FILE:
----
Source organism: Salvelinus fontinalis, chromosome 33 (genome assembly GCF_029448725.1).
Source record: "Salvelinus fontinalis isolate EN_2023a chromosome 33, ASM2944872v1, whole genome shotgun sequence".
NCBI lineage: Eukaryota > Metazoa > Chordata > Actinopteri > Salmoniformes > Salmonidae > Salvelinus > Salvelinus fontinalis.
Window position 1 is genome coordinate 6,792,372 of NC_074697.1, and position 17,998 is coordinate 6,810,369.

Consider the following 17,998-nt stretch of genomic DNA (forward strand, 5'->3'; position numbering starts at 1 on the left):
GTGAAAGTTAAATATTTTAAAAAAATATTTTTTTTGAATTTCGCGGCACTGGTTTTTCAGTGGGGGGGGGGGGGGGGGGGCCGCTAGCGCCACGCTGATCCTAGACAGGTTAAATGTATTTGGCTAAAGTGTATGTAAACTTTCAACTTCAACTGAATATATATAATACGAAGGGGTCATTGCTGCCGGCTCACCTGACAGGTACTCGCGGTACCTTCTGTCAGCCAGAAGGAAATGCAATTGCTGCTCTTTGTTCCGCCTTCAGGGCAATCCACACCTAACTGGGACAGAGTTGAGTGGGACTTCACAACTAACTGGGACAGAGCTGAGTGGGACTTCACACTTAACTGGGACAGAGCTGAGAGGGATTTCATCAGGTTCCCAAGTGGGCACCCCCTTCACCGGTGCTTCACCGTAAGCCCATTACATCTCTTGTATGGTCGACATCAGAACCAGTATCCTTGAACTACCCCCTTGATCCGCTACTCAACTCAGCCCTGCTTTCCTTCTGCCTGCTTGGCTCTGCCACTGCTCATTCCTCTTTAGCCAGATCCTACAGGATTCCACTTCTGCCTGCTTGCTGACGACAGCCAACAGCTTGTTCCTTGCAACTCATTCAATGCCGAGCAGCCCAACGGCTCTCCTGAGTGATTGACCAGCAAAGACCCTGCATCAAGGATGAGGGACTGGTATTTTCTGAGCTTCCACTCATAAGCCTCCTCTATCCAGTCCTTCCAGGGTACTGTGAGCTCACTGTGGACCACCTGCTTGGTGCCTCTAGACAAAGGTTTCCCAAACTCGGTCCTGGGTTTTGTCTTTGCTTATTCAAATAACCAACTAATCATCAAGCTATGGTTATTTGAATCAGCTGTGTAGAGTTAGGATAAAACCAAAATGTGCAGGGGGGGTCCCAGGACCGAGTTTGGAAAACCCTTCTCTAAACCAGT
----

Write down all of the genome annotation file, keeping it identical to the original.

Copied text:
Source organism: Salvelinus fontinalis, chromosome 33 (genome assembly GCF_029448725.1).
Source record: "Salvelinus fontinalis isolate EN_2023a chromosome 33, ASM2944872v1, whole genome shotgun sequence".
NCBI lineage: Eukaryota > Metazoa > Chordata > Actinopteri > Salmoniformes > Salmonidae > Salvelinus > Salvelinus fontinalis.
Window position 1 is genome coordinate 6,792,372 of NC_074697.1, and position 17,998 is coordinate 6,810,369.

Consider the following 17,998-nt stretch of genomic DNA (forward strand, 5'->3'; position numbering starts at 1 on the left):
GTGAAAGTTAAATATTTTAAAAAAATATTTTTTTTGAATTTCGCGGCACTGGTTTTTCAGTGGGGGGGGGGGGGGGGGGGCCGCTAGCGCCACGCTGATCCTAGACAGGTTAAATGTATTTGGCTAAAGTGTATGTAAACTTTCAACTTCAACTGAATATATATAATACGAAGGGGTCATTGCTGCCGGCTCACCTGACAGGTACTCGCGGTACCTTCTGTCAGCCAGAAGGAAATGCAATTGCTGCTCTTTGTTCCGCCTTCAGGGCAATCCACACCTAACTGGGACAGAGTTGAGTGGGACTTCACAACTAACTGGGACAGAGCTGAGTGGGACTTCACACTTAACTGGGACAGAGCTGAGAGGGATTTCATCAGGTTCCCAAGTGGGCACCCCCTTCACCGGTGCTTCACCGTAAGCCCATTACATCTCTTGTATGGTCGACATCAGAACCAGTATCCTTGAACTACCCCCTTGATCCGCTACTCAACTCAGCCCTGCTTTCCTTCTGCCTGCTTGGCTCTGCCACTGCTCATTCCTCTTTAGCCAGATCCTACAGGATTCCACTTCTGCCTGCTTGCTGACGACAGCCAACAGCTTGTTCCTTGCAACTCATTCAATGCCGAGCAGCCCAACGGCTCTCCTGAGTGATTGACCAGCAAAGACCCTGCATCAAGGATGAGGGACTGGTATTTTCTGAGCTTCCACTCATAAGCCTCCTCTATCCAGTCCTTCCAGGGTACTGTGAGCTCACTGTGGACCACCTGCTTGGTGCCTCTAGACAAAGGTTTCCCAAACTCGGTCCTGGGTTTTGTCTTTGCTTATTCAAATAACCAACTAATCATCAAGCTATGGTTATTTGAATCAGCTGTGTAGAGTTAGGATAAAACCAAAATGTGCAGGGGGGGTCCCAGGACCGAGTTTGGAAAACCCTTCTCTAAACCAGT